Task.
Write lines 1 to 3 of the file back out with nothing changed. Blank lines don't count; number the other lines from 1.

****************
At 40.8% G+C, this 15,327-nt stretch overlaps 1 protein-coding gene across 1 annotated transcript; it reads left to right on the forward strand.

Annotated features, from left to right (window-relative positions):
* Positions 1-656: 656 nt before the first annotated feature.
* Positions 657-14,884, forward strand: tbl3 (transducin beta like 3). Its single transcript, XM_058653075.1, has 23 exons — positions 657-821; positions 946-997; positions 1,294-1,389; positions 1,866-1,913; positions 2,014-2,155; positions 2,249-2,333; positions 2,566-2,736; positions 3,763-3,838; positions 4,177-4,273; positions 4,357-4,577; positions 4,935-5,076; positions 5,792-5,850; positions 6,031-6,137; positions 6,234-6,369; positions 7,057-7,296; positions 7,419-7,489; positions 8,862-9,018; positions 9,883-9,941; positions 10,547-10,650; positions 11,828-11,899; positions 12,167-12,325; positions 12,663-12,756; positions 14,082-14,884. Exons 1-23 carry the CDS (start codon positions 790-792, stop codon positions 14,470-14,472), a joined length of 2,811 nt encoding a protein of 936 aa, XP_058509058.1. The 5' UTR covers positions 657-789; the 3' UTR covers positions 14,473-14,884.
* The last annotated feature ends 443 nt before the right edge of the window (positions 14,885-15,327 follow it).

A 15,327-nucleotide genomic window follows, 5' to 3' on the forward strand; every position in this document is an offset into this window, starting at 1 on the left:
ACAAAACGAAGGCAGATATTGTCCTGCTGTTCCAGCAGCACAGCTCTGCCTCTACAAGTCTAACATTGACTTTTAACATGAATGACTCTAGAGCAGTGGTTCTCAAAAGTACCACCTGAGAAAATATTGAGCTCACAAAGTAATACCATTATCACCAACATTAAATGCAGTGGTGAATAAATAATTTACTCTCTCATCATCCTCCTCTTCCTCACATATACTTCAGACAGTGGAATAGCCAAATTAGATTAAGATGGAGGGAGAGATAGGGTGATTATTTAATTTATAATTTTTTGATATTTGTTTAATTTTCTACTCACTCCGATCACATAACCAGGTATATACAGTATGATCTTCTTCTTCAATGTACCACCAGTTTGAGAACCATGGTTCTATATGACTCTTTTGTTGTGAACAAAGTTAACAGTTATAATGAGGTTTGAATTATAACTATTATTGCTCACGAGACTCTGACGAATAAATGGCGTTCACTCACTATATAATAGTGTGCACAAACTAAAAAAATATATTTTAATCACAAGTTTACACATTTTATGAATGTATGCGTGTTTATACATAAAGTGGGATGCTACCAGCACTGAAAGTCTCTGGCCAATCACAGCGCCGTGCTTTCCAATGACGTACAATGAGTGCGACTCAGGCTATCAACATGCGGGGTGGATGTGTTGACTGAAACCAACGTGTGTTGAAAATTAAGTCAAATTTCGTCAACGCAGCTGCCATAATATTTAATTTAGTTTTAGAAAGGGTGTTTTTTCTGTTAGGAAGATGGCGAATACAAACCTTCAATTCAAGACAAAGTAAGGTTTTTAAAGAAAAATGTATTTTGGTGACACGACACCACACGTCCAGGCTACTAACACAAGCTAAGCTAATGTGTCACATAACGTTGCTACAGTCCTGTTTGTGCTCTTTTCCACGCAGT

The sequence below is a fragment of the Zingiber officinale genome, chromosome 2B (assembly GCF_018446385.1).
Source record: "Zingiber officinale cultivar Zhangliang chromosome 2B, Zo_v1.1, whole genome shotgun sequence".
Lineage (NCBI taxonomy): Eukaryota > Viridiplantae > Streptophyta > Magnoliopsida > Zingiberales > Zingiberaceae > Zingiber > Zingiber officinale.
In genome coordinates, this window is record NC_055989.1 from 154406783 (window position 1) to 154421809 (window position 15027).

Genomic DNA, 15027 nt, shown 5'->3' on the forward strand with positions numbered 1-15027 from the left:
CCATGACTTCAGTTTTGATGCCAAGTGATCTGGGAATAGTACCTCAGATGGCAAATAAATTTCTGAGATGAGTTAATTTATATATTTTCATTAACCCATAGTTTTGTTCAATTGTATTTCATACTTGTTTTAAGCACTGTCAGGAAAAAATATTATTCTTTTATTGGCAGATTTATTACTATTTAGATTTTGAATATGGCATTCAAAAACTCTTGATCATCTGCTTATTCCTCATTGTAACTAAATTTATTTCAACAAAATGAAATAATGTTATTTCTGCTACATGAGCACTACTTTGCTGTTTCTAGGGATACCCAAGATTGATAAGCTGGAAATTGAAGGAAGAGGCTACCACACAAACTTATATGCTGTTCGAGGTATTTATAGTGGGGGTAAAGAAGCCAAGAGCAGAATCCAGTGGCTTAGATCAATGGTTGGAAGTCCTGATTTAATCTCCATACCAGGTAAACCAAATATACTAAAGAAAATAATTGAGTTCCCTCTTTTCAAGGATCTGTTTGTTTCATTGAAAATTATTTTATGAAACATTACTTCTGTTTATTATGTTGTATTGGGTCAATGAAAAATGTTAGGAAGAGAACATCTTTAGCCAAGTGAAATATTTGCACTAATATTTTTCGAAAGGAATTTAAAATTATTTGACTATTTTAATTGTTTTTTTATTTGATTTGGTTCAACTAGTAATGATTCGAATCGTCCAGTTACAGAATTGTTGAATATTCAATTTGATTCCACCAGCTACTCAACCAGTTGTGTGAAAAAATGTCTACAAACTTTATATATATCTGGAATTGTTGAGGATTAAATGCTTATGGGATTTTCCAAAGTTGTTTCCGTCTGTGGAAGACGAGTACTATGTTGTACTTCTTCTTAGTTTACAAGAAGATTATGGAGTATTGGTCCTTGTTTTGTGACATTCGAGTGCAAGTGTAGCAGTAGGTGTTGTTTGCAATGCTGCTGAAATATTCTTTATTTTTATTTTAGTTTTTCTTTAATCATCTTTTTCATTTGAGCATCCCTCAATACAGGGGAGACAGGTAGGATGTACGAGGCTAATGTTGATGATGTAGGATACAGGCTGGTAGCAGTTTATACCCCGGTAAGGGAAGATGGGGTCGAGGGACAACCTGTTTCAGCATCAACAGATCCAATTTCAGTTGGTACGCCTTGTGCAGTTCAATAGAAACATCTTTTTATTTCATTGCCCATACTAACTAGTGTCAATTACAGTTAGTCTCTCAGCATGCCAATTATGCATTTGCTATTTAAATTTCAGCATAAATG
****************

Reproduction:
At 40.8% G+C, this 15,327-nt stretch overlaps 1 protein-coding gene across 1 annotated transcript; it reads left to right on the forward strand.

Annotated features, from left to right (window-relative positions):
* Positions 1-656: 656 nt before the first annotated feature.